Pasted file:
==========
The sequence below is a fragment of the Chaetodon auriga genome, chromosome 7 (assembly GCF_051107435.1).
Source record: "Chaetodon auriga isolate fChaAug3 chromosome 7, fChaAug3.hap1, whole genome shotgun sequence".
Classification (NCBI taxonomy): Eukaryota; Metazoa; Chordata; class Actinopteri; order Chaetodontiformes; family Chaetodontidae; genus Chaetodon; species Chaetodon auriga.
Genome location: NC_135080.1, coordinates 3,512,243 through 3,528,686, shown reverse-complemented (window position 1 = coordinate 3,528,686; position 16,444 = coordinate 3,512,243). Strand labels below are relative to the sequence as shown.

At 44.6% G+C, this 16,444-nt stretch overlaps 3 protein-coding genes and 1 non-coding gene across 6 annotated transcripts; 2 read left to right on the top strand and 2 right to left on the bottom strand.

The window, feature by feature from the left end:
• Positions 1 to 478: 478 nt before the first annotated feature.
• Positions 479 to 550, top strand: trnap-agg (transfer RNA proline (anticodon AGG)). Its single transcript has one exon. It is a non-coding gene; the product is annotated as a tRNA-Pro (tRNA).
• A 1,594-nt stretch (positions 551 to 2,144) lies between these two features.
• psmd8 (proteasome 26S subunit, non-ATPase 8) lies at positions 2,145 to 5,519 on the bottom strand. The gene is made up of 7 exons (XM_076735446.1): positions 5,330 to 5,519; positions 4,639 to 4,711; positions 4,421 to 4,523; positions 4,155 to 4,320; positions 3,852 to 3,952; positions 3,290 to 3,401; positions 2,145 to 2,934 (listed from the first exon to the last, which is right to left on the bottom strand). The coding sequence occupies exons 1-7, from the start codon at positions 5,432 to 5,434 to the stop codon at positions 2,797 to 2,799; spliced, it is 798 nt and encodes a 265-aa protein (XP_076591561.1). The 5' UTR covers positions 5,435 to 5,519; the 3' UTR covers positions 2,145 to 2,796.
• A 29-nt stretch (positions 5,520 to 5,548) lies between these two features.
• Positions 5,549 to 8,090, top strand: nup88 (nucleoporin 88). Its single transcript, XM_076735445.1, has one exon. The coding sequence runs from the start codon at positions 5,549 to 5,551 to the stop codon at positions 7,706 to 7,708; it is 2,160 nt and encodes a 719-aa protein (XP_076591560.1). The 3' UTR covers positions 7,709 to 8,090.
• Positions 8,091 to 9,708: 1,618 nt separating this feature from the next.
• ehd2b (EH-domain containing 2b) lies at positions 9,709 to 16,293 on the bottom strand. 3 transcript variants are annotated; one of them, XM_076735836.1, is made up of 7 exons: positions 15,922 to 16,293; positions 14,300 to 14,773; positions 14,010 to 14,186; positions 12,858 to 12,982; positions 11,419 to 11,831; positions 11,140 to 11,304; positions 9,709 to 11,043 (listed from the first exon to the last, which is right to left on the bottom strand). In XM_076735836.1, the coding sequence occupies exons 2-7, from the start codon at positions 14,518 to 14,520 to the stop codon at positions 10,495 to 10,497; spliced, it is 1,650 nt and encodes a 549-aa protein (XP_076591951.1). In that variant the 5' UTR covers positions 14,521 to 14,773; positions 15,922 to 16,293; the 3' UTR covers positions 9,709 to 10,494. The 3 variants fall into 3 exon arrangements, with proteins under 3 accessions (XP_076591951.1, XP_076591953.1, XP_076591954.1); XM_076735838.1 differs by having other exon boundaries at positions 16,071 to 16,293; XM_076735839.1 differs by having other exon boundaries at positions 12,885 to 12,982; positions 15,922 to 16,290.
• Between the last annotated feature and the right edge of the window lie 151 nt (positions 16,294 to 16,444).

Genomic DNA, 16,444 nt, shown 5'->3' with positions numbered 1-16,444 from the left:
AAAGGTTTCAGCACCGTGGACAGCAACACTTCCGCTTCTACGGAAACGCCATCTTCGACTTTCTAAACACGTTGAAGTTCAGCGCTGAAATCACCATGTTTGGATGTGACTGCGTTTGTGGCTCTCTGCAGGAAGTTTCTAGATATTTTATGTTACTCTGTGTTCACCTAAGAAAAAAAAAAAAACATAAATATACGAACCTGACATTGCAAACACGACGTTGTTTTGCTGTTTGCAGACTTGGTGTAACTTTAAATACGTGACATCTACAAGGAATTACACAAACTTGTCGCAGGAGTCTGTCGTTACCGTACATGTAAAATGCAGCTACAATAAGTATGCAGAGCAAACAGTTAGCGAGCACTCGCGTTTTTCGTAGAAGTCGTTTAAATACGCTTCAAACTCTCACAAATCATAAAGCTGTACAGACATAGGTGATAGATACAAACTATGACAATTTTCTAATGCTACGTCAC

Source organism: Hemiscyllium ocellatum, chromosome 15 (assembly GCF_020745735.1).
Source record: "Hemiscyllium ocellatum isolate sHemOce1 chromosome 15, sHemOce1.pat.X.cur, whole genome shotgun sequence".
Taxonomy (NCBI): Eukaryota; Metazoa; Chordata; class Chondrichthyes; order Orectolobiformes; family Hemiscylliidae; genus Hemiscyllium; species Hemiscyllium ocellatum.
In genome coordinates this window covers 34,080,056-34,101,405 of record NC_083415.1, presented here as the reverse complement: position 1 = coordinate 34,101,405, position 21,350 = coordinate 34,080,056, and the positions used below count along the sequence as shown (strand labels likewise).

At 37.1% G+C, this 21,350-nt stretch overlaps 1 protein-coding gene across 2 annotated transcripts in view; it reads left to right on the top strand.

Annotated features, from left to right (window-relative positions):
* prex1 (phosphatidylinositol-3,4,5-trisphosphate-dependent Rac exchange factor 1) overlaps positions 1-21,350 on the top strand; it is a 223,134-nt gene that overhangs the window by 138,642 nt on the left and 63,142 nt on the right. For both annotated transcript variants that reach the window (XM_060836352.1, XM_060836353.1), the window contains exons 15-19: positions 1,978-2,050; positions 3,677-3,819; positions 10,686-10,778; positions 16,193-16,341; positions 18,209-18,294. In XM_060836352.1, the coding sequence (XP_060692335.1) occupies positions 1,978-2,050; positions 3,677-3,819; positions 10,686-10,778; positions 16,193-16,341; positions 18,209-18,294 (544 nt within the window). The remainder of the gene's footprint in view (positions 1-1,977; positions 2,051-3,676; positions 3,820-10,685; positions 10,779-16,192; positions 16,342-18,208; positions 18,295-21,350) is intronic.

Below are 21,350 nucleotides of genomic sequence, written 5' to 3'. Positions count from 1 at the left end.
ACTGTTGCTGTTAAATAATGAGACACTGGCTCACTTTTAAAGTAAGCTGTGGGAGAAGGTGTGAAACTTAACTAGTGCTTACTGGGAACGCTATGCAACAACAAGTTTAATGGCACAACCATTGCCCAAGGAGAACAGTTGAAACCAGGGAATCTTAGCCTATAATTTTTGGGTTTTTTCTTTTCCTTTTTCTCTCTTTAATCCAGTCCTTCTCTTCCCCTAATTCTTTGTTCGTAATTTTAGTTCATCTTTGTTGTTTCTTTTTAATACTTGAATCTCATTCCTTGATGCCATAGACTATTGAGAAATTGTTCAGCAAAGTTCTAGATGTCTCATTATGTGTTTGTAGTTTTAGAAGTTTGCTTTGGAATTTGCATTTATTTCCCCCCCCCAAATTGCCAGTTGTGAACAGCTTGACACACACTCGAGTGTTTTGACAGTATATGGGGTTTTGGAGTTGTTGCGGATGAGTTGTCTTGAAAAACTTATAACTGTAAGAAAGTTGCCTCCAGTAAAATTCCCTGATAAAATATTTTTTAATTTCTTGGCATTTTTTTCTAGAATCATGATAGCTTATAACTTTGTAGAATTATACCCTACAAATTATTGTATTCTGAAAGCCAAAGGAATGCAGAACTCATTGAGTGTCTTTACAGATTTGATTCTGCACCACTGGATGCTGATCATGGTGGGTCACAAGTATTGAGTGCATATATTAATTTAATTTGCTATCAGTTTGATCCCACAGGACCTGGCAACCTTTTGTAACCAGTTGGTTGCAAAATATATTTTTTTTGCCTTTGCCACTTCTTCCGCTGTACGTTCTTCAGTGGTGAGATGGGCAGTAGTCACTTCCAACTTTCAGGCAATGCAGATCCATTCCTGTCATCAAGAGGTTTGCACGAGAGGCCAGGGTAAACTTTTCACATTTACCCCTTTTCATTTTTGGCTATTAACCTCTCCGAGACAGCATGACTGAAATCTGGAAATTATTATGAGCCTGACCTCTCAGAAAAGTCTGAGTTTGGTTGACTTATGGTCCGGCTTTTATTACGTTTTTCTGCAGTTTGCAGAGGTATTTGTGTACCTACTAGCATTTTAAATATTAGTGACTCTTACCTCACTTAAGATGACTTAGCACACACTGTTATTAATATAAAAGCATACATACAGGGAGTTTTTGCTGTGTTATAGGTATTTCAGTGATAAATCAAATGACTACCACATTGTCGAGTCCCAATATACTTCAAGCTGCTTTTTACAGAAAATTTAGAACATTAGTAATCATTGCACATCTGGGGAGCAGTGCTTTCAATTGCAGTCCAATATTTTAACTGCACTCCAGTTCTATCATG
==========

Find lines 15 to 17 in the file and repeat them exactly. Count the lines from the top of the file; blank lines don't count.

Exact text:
• Between the last annotated feature and the right edge of the window lie 151 nt (positions 16,294 to 16,444).

Genomic DNA, 16,444 nt, shown 5'->3' with positions numbered 1-16,444 from the left:
AAAGGTTTCAGCACCGTGGACAGCAACACTTCCGCTTCTACGGAAACGCCATCTTCGACTTTCTAAACACGTTGAAGTTCAGCGCTGAAATCACCATGTTTGGATGTGACTGCGTTTGTGGCTCTCTGCAGGAAGTTTCTAGATATTTTATGTTACTCTGTGTTCACCTAAGAAAAAAAAAAAAACATAAATATACGAACCTGACATTGCAAACACGACGTTGTTTTGCTGTTTGCAGACTTGGTGTAACTTTAAATACGTGACATCTACAAGGAATTACACAAACTTGTCGCAGGAGTCTGTCGTTACCGTACATGTAAAATGCAGCTACAATAAGTATGCAGAGCAAACAGTTAGCGAGCACTCGCGTTTTTCGTAGAAGTCGTTTAAATACGCTTCAAACTCTCACAAATCATAAAGCTGTACAGACATAGGTGATAGATACAAACTATGACAATTTTCTAATGCTACGTCAC